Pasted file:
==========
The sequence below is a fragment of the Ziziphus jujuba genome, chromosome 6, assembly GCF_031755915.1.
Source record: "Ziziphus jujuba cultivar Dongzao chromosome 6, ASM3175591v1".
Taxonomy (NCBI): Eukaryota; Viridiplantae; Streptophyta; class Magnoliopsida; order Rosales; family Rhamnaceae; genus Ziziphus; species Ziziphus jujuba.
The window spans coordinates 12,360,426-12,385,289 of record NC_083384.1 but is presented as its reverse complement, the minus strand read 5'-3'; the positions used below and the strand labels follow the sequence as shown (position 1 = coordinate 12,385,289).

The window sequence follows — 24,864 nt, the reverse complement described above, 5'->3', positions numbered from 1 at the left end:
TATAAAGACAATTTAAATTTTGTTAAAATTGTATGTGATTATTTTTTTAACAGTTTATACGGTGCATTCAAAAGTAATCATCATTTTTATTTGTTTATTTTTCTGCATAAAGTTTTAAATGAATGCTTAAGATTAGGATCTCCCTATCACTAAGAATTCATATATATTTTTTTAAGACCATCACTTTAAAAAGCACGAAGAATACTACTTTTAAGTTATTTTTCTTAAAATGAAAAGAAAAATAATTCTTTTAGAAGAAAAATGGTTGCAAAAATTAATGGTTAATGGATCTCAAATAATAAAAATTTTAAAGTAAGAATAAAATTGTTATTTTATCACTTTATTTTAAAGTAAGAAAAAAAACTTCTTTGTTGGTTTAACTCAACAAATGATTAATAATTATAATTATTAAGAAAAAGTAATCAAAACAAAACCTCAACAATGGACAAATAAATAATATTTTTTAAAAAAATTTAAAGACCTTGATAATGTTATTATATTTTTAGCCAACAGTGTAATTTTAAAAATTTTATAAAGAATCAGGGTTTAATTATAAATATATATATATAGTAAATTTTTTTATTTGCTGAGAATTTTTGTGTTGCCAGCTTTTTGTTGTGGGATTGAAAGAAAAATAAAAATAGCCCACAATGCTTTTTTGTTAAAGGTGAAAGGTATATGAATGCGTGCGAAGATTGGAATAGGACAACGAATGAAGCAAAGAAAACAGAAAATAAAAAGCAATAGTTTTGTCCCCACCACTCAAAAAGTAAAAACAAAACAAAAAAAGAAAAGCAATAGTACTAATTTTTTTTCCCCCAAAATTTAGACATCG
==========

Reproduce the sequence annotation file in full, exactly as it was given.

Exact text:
The sequence below is a fragment of the Ziziphus jujuba genome, chromosome 6, assembly GCF_031755915.1.
Source record: "Ziziphus jujuba cultivar Dongzao chromosome 6, ASM3175591v1".
Taxonomy (NCBI): Eukaryota; Viridiplantae; Streptophyta; class Magnoliopsida; order Rosales; family Rhamnaceae; genus Ziziphus; species Ziziphus jujuba.
The window spans coordinates 12,360,426-12,385,289 of record NC_083384.1 but is presented as its reverse complement, the minus strand read 5'-3'; the positions used below and the strand labels follow the sequence as shown (position 1 = coordinate 12,385,289).

The window sequence follows — 24,864 nt, the reverse complement described above, 5'->3', positions numbered from 1 at the left end:
TATAAAGACAATTTAAATTTTGTTAAAATTGTATGTGATTATTTTTTTAACAGTTTATACGGTGCATTCAAAAGTAATCATCATTTTTATTTGTTTATTTTTCTGCATAAAGTTTTAAATGAATGCTTAAGATTAGGATCTCCCTATCACTAAGAATTCATATATATTTTTTTAAGACCATCACTTTAAAAAGCACGAAGAATACTACTTTTAAGTTATTTTTCTTAAAATGAAAAGAAAAATAATTCTTTTAGAAGAAAAATGGTTGCAAAAATTAATGGTTAATGGATCTCAAATAATAAAAATTTTAAAGTAAGAATAAAATTGTTATTTTATCACTTTATTTTAAAGTAAGAAAAAAAACTTCTTTGTTGGTTTAACTCAACAAATGATTAATAATTATAATTATTAAGAAAAAGTAATCAAAACAAAACCTCAACAATGGACAAATAAATAATATTTTTTAAAAAAATTTAAAGACCTTGATAATGTTATTATATTTTTAGCCAACAGTGTAATTTTAAAAATTTTATAAAGAATCAGGGTTTAATTATAAATATATATATATAGTAAATTTTTTTATTTGCTGAGAATTTTTGTGTTGCCAGCTTTTTGTTGTGGGATTGAAAGAAAAATAAAAATAGCCCACAATGCTTTTTTGTTAAAGGTGAAAGGTATATGAATGCGTGCGAAGATTGGAATAGGACAACGAATGAAGCAAAGAAAACAGAAAATAAAAAGCAATAGTTTTGTCCCCACCACTCAAAAAGTAAAAACAAAACAAAAAAAGAAAAGCAATAGTACTAATTTTTTTTCCCCCAAAATTTAGACATCG